Tell the Story

People have forgotten how to tell a story. Stories don’t have a middle or an end any more. They usually have a beginning that never stops beginning.
–Steven Spielberg

The shortest piece of advice I have for you about telling a visual story is “Show me, don’t tell me”

In other words, make sure the pictures SHOWS the story you want to get across. If you have to explain something, the picture is not successful as a story teller.

This pictures tells a story of a mom and her daughter on a cable car in San Francisco. We know it’s cool because of the jackets. We know it’s sunny because of the sunglasses. And we know they are happy from the smiles. What  else can you tell from this picture’s story? Do I need to explain anything of importance to you, the viewer? I don’t think so, all the elements are there to SHOW the story I want to get across.

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It is a truth that in the age of Instagram and rest, we have collectively forgotten how to tell a visual story. Most people think that angles, plumped lips and a filter tell a story. Not so much, you get a “meh” picture that people promptly forget when they move on to the next “meh” picture. The overly filtered image is just that, a poor overly filter image that doesn’t tell any story.

To have a picture worth remembering, it has to tell the story in that one frame. A beginning, a middle and an ending. You ask how in the world can you do that with a single image?   Look at the image below. We have a young girl with headphones on and some kind of book or journal in her hands and a pretty happy smile. Whats the story?  Is it a gift?  Is she listening to music? Is she sketching ?  You can fill in all kinds of blanks for this story and who’s to say its right or wrong? Does this image successfully tell a story? I think so though it is a story you can use your imagination with to a degree and that’s not a bad thing. Letting people have their own interpretation is a good thing.

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Sometimes we use a single image or sometimes we use a series of images to tell a full story vs just a point in time. Or maybe the story is complex and we want to make sure to tell it all. Or we want to set up a backstory to a key image. The cropping we use on the image or the shape can impact the story. Putting text or a graphic over the image can also help tell the story or be the story. Humans are visual so anything visual can be used to help tell it.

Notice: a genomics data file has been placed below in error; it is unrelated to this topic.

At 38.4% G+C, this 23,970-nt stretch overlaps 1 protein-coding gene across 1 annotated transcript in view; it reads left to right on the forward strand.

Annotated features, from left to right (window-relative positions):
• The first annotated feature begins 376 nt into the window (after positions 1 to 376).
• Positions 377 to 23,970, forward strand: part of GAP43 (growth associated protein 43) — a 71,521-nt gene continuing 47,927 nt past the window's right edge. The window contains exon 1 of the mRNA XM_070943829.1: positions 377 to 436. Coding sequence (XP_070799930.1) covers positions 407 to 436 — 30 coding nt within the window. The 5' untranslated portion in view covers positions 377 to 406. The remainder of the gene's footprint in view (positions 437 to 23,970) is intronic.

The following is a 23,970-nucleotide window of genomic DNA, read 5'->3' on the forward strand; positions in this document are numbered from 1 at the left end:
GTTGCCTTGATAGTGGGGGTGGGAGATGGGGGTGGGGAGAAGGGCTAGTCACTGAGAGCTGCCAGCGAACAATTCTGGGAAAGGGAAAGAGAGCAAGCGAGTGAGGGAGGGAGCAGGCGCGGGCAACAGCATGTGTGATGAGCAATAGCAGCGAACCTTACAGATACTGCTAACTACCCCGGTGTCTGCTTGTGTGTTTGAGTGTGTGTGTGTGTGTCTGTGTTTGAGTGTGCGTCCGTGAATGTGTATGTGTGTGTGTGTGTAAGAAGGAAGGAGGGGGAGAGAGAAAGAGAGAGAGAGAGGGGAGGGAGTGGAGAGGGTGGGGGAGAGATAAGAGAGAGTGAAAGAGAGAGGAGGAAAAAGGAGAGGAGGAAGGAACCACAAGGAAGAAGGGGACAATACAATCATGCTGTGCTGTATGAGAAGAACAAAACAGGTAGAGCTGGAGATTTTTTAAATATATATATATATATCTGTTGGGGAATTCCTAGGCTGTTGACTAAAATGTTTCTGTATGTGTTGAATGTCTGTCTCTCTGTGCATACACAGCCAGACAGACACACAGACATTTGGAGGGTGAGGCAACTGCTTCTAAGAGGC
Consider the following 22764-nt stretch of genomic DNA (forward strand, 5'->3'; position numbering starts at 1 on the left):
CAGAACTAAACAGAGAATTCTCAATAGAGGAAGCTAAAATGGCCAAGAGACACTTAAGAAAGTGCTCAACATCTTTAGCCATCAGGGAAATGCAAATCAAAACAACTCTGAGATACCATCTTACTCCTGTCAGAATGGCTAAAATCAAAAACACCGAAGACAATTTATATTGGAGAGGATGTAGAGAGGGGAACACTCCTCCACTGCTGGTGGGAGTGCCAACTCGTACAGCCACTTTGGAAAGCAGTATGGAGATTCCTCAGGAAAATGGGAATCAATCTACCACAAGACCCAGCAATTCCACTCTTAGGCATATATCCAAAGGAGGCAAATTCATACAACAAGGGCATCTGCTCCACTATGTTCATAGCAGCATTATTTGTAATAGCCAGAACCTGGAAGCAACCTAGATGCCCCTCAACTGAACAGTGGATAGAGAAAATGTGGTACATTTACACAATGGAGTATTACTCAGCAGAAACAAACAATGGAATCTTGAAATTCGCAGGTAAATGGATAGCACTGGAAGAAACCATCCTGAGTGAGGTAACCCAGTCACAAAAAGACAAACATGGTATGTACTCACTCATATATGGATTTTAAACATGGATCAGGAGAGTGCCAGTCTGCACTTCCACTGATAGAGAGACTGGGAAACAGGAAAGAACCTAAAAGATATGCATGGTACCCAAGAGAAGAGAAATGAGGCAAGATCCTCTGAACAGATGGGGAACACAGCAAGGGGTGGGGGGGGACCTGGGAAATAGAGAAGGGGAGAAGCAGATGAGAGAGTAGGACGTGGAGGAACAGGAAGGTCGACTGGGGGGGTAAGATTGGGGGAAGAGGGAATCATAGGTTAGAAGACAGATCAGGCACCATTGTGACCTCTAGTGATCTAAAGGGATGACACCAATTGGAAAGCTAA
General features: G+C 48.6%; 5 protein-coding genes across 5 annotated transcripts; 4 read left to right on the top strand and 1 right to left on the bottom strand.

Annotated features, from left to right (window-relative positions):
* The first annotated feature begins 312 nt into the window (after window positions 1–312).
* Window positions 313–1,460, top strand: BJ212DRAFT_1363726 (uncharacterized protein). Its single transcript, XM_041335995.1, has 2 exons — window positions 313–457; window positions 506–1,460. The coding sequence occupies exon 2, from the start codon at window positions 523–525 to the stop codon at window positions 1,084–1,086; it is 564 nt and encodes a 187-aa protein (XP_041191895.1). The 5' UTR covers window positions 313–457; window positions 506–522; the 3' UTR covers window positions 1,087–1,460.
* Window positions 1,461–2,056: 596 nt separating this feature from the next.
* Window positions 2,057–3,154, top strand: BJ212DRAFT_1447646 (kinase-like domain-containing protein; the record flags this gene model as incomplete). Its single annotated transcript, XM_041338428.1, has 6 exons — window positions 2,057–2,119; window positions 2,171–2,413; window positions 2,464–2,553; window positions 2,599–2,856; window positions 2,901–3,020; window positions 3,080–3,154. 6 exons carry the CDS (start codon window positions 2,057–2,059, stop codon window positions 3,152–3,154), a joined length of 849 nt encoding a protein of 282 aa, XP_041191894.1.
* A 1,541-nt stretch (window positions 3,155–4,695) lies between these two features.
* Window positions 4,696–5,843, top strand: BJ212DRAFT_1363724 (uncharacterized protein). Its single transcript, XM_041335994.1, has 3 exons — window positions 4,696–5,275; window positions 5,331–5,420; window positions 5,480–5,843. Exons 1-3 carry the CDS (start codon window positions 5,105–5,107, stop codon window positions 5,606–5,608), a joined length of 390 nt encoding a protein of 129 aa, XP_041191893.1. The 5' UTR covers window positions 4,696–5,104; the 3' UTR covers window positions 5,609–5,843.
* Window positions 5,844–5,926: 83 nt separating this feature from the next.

This image is all about the food 🙂 The story being shown talks about Oranges, sweet, tart and crepes which makes us think of a “fancy” treat. Often times we would include a few more shots about the place we are eating the treat at and we would call it a “review” which is just another way to say we are telling you a story about a fantastic dessert we had and where to find it. This is a classic case of shooting the picture to be a “certain look”. You know you are telling a food story so you want good light and you want to make the food look as appealing as possible. This will present the story of the food in the best manner. Do not forget about composition!!  Strong images tell better stories than a weak image. Use lines, angles and shapes to help anchor and set the context of the story.

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This pictures tells a very different story of it being dark, dank, cold and not well lit. This type of story will set a mood or emotion to make you wonder someone was out on a wet day in the darkness like this. People tend to have very strong reactions to dark and poorly lit situations so to see something like will get a strong reaction.  Strong colors can do the same thing but invoking a very strong emotional reaction in the viewer.

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Here is a more “documentary” type of picture. The story is much clearer for the viewer than some of the others.  We have a young woman who is obviously learning to work with electronics and is pretty proud about something she just did. These types of pictures worth so much after the fact when you view them later on. The complete story is there from who it is to what she is doing. All the stuff around her sets the context of the story. It’s not just about her, it’s about what she is doing and when.

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And sometimes the story is just a simple shot to show where you are and what you saw. When telling your story in pictures, think about the emotional impact you want to get across to your audience and which audience. If the image is for social media, it will be different than if it’s for the family.  Sometimes if you want, try to plan ahead a bit of what kind of pictures you want. Are you going to use a series of pictures or just one. Will you use different media like images and text combined? Do you want to document something or just get snapshots? There is nothing wrong with snapshots, we all have them and often times, they are some of our most precious pictures. But, if you get into the habit of thinking before you shoot and think about the story, you will get much better images each time you shoot.

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